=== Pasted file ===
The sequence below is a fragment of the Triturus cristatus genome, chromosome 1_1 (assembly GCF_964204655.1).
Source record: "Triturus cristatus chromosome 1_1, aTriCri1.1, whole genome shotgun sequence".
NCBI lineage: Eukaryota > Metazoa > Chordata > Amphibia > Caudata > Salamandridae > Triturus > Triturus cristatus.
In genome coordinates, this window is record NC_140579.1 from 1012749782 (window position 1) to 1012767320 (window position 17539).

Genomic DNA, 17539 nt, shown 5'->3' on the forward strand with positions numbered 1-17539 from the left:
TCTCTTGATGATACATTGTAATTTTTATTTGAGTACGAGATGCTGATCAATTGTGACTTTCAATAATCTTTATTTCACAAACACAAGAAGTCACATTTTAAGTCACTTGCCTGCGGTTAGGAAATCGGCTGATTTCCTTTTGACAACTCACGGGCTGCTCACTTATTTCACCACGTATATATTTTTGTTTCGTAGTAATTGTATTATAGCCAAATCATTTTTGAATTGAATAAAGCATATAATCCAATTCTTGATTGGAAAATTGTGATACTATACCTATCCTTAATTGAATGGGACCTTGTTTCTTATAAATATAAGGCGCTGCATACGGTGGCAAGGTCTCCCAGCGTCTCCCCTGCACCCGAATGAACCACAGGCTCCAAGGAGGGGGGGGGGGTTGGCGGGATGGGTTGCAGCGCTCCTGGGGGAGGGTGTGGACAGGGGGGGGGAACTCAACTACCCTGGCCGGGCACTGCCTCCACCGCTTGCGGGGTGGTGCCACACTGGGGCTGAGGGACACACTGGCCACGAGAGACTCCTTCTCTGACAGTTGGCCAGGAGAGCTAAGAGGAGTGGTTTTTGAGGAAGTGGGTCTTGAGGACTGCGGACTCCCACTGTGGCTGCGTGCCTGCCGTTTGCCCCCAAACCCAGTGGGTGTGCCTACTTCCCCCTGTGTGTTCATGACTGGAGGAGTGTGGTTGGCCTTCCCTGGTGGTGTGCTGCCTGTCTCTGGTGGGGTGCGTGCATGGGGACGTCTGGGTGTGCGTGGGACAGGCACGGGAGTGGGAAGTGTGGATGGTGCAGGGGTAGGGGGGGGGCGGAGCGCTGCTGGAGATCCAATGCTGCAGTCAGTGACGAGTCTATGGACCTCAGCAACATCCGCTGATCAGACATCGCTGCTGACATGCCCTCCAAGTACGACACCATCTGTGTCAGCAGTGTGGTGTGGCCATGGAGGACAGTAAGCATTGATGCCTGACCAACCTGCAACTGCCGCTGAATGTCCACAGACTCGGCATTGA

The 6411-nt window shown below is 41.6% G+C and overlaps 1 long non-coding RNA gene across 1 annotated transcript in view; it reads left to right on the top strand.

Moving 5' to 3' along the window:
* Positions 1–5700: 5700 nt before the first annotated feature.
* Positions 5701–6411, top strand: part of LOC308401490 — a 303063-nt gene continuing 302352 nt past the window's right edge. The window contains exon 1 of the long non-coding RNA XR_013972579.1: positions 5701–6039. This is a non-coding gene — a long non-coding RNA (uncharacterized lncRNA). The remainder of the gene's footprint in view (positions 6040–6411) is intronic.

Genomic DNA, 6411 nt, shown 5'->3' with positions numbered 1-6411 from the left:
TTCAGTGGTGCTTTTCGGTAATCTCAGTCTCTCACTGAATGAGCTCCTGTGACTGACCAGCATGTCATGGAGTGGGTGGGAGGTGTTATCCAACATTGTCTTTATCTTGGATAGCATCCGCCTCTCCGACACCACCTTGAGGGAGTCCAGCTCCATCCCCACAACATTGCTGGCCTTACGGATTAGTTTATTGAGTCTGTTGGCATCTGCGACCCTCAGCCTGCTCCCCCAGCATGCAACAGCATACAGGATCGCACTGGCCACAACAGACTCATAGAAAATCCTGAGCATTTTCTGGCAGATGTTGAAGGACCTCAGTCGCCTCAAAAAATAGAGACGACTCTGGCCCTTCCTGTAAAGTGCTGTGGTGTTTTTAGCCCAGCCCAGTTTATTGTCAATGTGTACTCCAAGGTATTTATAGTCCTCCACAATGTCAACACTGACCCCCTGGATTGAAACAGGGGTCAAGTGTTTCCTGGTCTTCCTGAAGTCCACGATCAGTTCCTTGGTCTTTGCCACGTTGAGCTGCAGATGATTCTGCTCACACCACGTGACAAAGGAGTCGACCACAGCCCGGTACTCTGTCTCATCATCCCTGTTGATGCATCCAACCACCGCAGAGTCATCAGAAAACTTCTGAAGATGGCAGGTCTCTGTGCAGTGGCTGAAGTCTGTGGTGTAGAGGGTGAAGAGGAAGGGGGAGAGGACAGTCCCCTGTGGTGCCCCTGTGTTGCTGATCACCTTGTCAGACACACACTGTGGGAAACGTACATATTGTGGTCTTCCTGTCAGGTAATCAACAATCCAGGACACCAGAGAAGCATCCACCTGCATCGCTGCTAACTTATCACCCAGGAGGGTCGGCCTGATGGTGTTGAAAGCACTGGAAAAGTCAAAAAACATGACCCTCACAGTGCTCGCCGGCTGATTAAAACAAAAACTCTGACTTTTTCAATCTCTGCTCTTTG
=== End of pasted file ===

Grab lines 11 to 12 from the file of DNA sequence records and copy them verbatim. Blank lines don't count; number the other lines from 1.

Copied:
Genomic DNA, 6411 nt, shown 5'->3' with positions numbered 1-6411 from the left:
TTCAGTGGTGCTTTTCGGTAATCTCAGTCTCTCACTGAATGAGCTCCTGTGACTGACCAGCATGTCATGGAGTGGGTGGGAGGTGTTATCCAACATTGTCTTTATCTTGGATAGCATCCGCCTCTCCGACACCACCTTGAGGGAGTCCAGCTCCATCCCCACAACATTGCTGGCCTTACGGATTAGTTTATTGAGTCTGTTGGCATCTGCGACCCTCAGCCTGCTCCCCCAGCATGCAACAGCATACAGGATCGCACTGGCCACAACAGACTCATAGAAAATCCTGAGCATTTTCTGGCAGATGTTGAAGGACCTCAGTCGCCTCAAAAAATAGAGACGACTCTGGCCCTTCCTGTAAAGTGCTGTGGTGTTTTTAGCCCAGCCCAGTTTATTGTCAATGTGTACTCCAAGGTATTTATAGTCCTCCACAATGTCAACACTGACCCCCTGGATTGAAACAGGGGTCAAGTGTTTCCTGGTCTTCCTGAAGTCCACGATCAGTTCCTTGGTCTTTGCCACGTTGAGCTGCAGATGATTCTGCTCACACCACGTGACAAAGGAGTCGACCACAGCCCGGTACTCTGTCTCATCATCCCTGTTGATGCATCCAACCACCGCAGAGTCATCAGAAAACTTCTGAAGATGGCAGGTCTCTGTGCAGTGGCTGAAGTCTGTGGTGTAGAGGGTGAAGAGGAAGGGGGAGAGGACAGTCCCCTGTGGTGCCCCTGTGTTGCTGATCACCTTGTCAGACACACACTGTGGGAAACGTACATATTGTGGTCTTCCTGTCAGGTAATCAACAATCCAGGACACCAGAGAAGCATCCACCTGCATCGCTGCTAACTTATCACCCAGGAGGGTCGGCCTGATGGTGTTGAAAGCACTGGAAAAGTCAAAAAACATGACCCTCACAGTGCTCGCCGGCTGATTAAAACAAAAACTCTGACTTTTTCAATCTCTGCTCTTTG